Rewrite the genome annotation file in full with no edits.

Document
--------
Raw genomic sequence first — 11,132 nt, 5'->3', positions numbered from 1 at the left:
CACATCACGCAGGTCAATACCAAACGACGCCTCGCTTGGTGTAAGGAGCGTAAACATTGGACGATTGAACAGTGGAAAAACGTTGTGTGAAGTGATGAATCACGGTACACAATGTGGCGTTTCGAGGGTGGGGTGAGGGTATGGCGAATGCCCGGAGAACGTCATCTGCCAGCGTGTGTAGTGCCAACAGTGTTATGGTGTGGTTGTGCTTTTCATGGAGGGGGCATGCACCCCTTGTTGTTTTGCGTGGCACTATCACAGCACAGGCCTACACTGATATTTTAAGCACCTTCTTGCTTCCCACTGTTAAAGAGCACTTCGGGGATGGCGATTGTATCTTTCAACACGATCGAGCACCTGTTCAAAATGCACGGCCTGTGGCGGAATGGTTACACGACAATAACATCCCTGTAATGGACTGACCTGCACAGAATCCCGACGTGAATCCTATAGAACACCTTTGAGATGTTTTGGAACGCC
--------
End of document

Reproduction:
Raw genomic sequence first — 11,132 nt, 5'->3', positions numbered from 1 at the left:
CACATCACGCAGGTCAATACCAAACGACGCCTCGCTTGGTGTAAGGAGCGTAAACATTGGACGATTGAACAGTGGAAAAACGTTGTGTGAAGTGATGAATCACGGTACACAATGTGGCGTTTCGAGGGTGGGGTGAGGGTATGGCGAATGCCCGGAGAACGTCATCTGCCAGCGTGTGTAGTGCCAACAGTGTTATGGTGTGGTTGTGCTTTTCATGGAGGGGGCATGCACCCCTTGTTGTTTTGCGTGGCACTATCACAGCACAGGCCTACACTGATATTTTAAGCACCTTCTTGCTTCCCACTGTTAAAGAGCACTTCGGGGATGGCGATTGTATCTTTCAACACGATCGAGCACCTGTTCAAAATGCACGGCCTGTGGCGGAATGGTTACACGACAATAACATCCCTGTAATGGACTGACCTGCACAGAATCCCGACGTGAATCCTATAGAACACCTTTGAGATGTTTTGGAACGCC